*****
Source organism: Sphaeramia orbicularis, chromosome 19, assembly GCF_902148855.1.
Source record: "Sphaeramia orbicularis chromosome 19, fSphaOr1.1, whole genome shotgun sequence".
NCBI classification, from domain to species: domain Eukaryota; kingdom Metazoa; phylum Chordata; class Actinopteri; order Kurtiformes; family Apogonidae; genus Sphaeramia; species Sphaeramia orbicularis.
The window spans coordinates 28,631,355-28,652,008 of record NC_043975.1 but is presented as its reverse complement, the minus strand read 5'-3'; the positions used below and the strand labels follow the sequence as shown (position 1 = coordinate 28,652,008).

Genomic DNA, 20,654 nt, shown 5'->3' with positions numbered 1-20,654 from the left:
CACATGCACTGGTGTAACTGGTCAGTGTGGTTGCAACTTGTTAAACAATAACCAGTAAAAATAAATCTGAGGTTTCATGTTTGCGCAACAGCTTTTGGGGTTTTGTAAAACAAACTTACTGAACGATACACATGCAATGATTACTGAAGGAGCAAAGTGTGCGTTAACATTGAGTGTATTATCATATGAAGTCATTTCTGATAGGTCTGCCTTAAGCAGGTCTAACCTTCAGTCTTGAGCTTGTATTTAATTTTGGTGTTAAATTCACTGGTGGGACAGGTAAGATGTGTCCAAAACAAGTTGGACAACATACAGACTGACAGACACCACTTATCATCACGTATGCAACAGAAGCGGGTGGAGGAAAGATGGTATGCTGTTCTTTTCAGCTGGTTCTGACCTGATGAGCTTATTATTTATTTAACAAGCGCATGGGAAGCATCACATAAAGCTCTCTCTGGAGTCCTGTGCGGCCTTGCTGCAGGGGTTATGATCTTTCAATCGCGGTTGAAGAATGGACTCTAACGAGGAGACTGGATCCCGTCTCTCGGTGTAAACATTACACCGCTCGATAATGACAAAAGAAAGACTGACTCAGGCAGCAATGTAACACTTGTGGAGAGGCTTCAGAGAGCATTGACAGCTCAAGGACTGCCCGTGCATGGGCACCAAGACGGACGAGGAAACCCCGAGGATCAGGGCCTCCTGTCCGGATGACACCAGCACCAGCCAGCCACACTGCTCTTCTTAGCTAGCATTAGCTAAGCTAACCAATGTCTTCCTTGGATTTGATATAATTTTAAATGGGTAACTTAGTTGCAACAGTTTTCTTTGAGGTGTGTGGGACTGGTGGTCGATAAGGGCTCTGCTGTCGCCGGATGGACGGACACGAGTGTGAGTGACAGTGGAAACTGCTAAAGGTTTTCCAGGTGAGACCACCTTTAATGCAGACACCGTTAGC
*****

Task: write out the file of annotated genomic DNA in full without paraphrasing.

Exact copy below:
Source organism: Sphaeramia orbicularis, chromosome 19, assembly GCF_902148855.1.
Source record: "Sphaeramia orbicularis chromosome 19, fSphaOr1.1, whole genome shotgun sequence".
NCBI classification, from domain to species: domain Eukaryota; kingdom Metazoa; phylum Chordata; class Actinopteri; order Kurtiformes; family Apogonidae; genus Sphaeramia; species Sphaeramia orbicularis.
The window spans coordinates 28,631,355-28,652,008 of record NC_043975.1 but is presented as its reverse complement, the minus strand read 5'-3'; the positions used below and the strand labels follow the sequence as shown (position 1 = coordinate 28,652,008).

Genomic DNA, 20,654 nt, shown 5'->3' with positions numbered 1-20,654 from the left:
CACATGCACTGGTGTAACTGGTCAGTGTGGTTGCAACTTGTTAAACAATAACCAGTAAAAATAAATCTGAGGTTTCATGTTTGCGCAACAGCTTTTGGGGTTTTGTAAAACAAACTTACTGAACGATACACATGCAATGATTACTGAAGGAGCAAAGTGTGCGTTAACATTGAGTGTATTATCATATGAAGTCATTTCTGATAGGTCTGCCTTAAGCAGGTCTAACCTTCAGTCTTGAGCTTGTATTTAATTTTGGTGTTAAATTCACTGGTGGGACAGGTAAGATGTGTCCAAAACAAGTTGGACAACATACAGACTGACAGACACCACTTATCATCACGTATGCAACAGAAGCGGGTGGAGGAAAGATGGTATGCTGTTCTTTTCAGCTGGTTCTGACCTGATGAGCTTATTATTTATTTAACAAGCGCATGGGAAGCATCACATAAAGCTCTCTCTGGAGTCCTGTGCGGCCTTGCTGCAGGGGTTATGATCTTTCAATCGCGGTTGAAGAATGGACTCTAACGAGGAGACTGGATCCCGTCTCTCGGTGTAAACATTACACCGCTCGATAATGACAAAAGAAAGACTGACTCAGGCAGCAATGTAACACTTGTGGAGAGGCTTCAGAGAGCATTGACAGCTCAAGGACTGCCCGTGCATGGGCACCAAGACGGACGAGGAAACCCCGAGGATCAGGGCCTCCTGTCCGGATGACACCAGCACCAGCCAGCCACACTGCTCTTCTTAGCTAGCATTAGCTAAGCTAACCAATGTCTTCCTTGGATTTGATATAATTTTAAATGGGTAACTTAGTTGCAACAGTTTTCTTTGAGGTGTGTGGGACTGGTGGTCGATAAGGGCTCTGCTGTCGCCGGATGGACGGACACGAGTGTGAGTGACAGTGGAAACTGCTAAAGGTTTTCCAGGTGAGACCACCTTTAATGCAGACACCGTTAGC